Looking at Jennifer Edwards’ home today, you’d never guess there was a time in her life when she wasn’t creating. From her handmade sweater to her art studio to the wall decor, bursts of color are everywhere — watercolor and acrylic paintings, tapestries, embroideries, weavings, and sketch books. She even has lamps that hold yarn in their bases.

But after college, while her children were still young, Edwards wasn’t creating. She convinced herself that her responsibilities as a pastor’s wife, mother, and volunteer meant no time for art.

A dinner invitation changed all of that.

After a youth group meeting one night at Redeemer Presbyterian Church in Winston-Salem, where Edwards’ husband Randy once served as the youth pastor, she met artist Margaret Harrison. Harrison sensed there was something up with the pastor’s wife, and as a therapist, she thought she could help. So she extended a dinner invitation to Edwards.

Harrison asked some hard questions: “What does God want you to do? What would you do if all of life’s responsibilities were removed?”

“I told her, ‘I would want to paint and write and make things with my hands,’” Edwards remembers. “And Margaret said, ‘That’s exactly what God wants you to do. You’re a blocked creative.’

“It was very eye-opening for me,” Edwards says, “and I thought, ‘This is a pivotal moment in my life.’”

Always creating

Edwards grew up in Boone, spending summers on stage performing in “Horn in the West” under the direction of her father, Ed Pilkington, a drama professor at Appalachian State University. Her mom, Pat, is an avid knitter and painter.

“I was a kid who always did art kinds of things. I didn’t think anything about it at the time, and I lost touch with that in college and afterward, focusing on being more practical,” Edwards says.

As a stay-at-home mom, Edwards admits that at 32, with two small children, she was feeling unfulfilled. After realizing that creative time was missing from her life, she approached Randy, who today serves as senior pastor at Grace Presbyterian Church in Kernersville. She needed one night a week to go to the bookstore to study painting techniques. Then, during other snippets of time she could find, she began to create.

“If there were dishes in the sink or toys on floor, I told myself, ‘It can wait. This is my time to paint,’ and I felt like a completely different person after that,” she says. “As a mom, it’s easy to feel like you’re being selfish for claiming time for yourself. I believe it made me a better mother and fulfilled me as an individual who has artistic gifts.”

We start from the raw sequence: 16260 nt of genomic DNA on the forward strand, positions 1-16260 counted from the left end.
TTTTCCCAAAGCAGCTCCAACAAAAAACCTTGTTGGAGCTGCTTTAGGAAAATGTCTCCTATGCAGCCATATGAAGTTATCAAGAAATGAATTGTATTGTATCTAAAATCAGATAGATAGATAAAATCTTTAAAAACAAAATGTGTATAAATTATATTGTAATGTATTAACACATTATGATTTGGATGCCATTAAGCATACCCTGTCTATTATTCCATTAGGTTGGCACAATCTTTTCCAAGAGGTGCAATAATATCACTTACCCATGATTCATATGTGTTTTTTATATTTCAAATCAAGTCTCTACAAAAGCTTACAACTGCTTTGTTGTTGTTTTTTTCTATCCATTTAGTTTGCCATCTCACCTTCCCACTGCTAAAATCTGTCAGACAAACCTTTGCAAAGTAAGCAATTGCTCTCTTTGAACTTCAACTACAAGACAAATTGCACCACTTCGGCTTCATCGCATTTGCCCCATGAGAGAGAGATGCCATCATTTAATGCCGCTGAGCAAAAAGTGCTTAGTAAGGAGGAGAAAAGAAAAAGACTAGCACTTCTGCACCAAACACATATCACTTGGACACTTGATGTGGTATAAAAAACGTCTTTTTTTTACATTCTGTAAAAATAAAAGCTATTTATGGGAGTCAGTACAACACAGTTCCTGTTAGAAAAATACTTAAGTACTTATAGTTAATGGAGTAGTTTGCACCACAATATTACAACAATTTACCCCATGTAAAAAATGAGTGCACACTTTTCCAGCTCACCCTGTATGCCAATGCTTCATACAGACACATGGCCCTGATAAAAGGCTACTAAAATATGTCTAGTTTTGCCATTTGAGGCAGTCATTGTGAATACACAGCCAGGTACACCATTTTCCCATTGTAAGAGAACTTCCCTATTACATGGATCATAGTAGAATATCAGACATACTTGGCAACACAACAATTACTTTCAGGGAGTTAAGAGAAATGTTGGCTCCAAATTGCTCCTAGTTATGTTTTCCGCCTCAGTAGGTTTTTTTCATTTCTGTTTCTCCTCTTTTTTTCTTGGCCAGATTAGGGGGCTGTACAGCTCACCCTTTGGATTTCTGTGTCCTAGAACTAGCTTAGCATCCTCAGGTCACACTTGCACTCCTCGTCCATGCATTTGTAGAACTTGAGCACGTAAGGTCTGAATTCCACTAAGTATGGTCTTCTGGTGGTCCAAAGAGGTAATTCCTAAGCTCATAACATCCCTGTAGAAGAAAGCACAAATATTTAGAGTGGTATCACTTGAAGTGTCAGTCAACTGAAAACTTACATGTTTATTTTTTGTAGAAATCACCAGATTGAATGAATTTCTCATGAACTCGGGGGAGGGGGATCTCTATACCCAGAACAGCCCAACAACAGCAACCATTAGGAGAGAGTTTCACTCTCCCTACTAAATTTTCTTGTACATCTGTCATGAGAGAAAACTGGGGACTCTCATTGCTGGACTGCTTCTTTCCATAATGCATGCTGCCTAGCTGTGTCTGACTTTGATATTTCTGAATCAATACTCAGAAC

Teaching and creating

When her children got older, Edwards looked for a part-time job to help cover extra expenses. She taught art at Redeemer Presbyterian for years until an illness forced her to leave. One day she was shopping at Knit One Smock Too on Country Club Road when Shirley Snow, the shop’s co-owner, noticed Edwards’ sweater and asked if she had crocheted it.

That led to Edwards becoming an art instructor.

“The thing I love about teaching is sharing that excitement with others who like making things with their hands. When we create in isolation we can die on the vine, but when we have community we’re always inspired,” she says.

Whether she’s drawing in a sketch book while sitting on the sidelines during soccer practice or crocheting while watching television, Edwards finds time for artistic pursuits, and she encourages others who want to be creative to do the same.

“Try to find the margins in life, the pieces of time that are there, and claim them as creative time,” she says. “I got really good at fitting creativity into those margins.”

Jennifer Edwards’ work is available at Southwinds Gallery in Kernersville. Her Etsy.com store (Knitterly Arts) has crocheting and knitting patterns to download, and at FineArtsAmerica.com, her paintings can be printed on tote bags, stationery, pillows, and more.

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